Speaker John Boehner is holding the line on spending for the rest of the fiscal year, saying he will not move another continuing resolution at current funding levels if the House and Senate can’t come to an agreement on a final bill before March 4.
“When we say we are going to cut spending, read my lips, we are going to cut spending,” the Ohio Republican said at a press conference Thursday. “We’re hopeful the Senate will take up the House-passed bill that comes out of here today, tonight, tomorrow morning, whenever it is. ... I am not going to move any type of short-term CR at current levels.”
Boehner’s comments come as the House continues to work through hundreds of amendments as Republicans look to cut $100 billion in funds from President Barack Obama’s fiscal 2011 budget. The current continuing resolution keeping government agencies funded expires March 4.
While the House had been scheduled to vote for final passage on the measure Thursday afternoon, it appears that schedule is slipping.
Boehner said he is not insensitive to how the cuts could force people to lose their jobs, including federal workers.
“I don’t want anyone to lose their job, whether they are a federal employee or not, but come on, we are broke,” Boehner said.
Boehner also said Congress and Obama must get ready to have an “adult conversation” and make tough decisions on entitlements.
There needs to be a thoughtful discussion on the size of the debt problem and on what possible solutions could fix the problem, he said.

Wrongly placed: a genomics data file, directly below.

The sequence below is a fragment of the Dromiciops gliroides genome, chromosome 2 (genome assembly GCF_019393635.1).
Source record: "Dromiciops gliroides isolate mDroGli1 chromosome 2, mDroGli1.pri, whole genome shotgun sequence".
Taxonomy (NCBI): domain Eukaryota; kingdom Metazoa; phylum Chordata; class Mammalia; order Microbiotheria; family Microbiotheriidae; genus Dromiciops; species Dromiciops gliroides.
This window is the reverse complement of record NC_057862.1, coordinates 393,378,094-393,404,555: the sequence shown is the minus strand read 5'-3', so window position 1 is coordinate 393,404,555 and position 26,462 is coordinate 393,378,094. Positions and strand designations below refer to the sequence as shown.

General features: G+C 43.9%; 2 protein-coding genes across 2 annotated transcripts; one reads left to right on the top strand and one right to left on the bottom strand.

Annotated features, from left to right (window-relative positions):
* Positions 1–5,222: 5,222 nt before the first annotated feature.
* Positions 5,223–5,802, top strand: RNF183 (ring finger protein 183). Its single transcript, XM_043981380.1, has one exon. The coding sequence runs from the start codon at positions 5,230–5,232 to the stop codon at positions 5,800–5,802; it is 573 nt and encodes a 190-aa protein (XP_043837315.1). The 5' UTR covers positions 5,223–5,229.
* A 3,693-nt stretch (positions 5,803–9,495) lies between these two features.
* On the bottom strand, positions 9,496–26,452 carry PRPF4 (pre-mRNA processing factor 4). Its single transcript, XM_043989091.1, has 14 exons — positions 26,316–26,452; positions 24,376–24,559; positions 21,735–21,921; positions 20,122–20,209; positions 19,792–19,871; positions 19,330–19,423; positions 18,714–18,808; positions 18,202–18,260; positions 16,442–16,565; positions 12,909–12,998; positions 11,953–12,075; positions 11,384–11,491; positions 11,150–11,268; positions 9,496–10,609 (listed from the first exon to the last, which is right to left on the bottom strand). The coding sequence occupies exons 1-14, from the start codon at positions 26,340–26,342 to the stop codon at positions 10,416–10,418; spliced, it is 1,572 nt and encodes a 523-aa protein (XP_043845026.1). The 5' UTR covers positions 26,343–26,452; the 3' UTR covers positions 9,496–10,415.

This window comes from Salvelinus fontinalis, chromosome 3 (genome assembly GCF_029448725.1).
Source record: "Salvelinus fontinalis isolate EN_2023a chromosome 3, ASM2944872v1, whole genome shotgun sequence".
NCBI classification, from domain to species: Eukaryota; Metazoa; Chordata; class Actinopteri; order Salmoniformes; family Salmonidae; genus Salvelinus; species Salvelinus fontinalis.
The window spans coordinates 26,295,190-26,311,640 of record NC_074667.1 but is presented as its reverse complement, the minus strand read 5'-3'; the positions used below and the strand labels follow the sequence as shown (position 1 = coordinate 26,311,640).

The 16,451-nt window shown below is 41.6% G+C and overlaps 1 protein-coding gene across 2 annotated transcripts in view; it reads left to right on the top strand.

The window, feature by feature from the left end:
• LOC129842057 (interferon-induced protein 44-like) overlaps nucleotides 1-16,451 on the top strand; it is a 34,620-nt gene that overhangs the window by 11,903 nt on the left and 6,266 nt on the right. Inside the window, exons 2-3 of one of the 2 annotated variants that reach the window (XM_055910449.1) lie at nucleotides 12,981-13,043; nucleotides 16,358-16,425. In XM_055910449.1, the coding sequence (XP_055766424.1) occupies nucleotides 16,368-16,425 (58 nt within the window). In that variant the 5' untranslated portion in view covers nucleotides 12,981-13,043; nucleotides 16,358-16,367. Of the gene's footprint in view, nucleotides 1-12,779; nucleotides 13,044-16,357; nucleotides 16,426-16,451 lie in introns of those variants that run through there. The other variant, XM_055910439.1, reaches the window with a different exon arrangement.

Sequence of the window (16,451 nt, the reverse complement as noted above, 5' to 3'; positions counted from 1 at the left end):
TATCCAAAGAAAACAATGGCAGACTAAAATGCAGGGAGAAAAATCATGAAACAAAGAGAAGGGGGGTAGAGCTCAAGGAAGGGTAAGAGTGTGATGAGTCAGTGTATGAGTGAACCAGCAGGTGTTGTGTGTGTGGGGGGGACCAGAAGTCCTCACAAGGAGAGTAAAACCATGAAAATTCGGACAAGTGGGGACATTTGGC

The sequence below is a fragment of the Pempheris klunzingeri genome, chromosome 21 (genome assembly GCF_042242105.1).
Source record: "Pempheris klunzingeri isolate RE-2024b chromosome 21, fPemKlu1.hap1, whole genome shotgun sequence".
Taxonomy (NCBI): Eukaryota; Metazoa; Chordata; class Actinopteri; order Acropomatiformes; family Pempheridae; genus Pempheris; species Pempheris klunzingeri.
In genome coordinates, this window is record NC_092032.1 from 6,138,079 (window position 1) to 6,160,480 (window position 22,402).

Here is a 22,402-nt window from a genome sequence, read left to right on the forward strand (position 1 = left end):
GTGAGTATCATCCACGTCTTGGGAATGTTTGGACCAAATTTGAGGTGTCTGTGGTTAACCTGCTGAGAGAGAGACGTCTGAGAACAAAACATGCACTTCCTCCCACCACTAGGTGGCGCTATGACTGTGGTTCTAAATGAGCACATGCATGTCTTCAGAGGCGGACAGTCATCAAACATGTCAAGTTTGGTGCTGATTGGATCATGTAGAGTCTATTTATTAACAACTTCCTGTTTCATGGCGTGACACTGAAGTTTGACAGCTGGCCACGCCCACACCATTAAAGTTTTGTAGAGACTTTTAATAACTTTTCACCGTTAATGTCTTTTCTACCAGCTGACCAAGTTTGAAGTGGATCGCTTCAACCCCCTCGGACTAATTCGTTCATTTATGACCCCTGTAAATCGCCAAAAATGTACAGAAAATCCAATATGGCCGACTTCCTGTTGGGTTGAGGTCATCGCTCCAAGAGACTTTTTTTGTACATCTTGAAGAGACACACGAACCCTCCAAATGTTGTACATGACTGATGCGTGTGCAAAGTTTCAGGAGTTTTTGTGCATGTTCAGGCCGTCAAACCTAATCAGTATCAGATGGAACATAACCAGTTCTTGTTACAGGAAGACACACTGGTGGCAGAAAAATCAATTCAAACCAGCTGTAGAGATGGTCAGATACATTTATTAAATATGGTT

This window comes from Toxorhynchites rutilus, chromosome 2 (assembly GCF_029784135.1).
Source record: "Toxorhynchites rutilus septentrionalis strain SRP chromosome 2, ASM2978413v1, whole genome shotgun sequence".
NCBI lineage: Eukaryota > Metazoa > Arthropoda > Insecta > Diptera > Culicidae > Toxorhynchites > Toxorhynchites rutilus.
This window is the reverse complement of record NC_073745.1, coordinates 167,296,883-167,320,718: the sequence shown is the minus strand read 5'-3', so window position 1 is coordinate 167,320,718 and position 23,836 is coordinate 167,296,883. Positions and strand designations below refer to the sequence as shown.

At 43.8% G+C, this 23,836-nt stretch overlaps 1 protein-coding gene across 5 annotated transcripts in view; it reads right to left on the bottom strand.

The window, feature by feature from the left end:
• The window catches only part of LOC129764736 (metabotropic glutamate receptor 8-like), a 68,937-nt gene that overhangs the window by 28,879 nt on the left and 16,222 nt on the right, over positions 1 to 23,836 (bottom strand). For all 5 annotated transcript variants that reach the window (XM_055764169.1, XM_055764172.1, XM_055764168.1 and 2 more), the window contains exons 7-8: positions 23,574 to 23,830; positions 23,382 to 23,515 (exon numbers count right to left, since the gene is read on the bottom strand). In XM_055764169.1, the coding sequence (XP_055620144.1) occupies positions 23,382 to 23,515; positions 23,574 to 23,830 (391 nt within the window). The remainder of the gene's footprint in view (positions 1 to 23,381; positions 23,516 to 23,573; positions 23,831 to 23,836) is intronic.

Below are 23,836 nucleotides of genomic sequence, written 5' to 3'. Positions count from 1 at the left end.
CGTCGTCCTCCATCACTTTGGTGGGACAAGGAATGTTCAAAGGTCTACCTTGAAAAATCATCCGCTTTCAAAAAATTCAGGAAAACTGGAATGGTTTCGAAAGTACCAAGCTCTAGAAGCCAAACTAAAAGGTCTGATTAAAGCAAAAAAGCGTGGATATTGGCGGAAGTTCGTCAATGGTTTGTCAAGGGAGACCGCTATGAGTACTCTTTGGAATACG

“If we give into the same Washington leading with solutions before people understand the problem, we’re going to end up where we always end up, doing nothing,” Boehner said.
From left, Lisa Peng, daughter of Peng Ming, Grace Ge Geng, daughter of Gao Zhisheng, and Ti-Anna Wang, daughter of Wang Bingzhang, hold pictures of their imprisoned fathers during a House Subcommittee on Africa, Global Health, Global Human Rights, and International Organizations hearing in the Rayburn House Office Building titled “Their Daughters Appeal to Beijing: ‘Let Our Fathers Go!’”
Each year since 1990, CQ Roll Call has reviewed the financial disclosures of all 541 senators, representatives and delegates to determine the 50 richest members of Congress. This year's report, derived from forms covering the calendar year 2012, shows it took a net worth of $6.67 million to crack the exclusive club.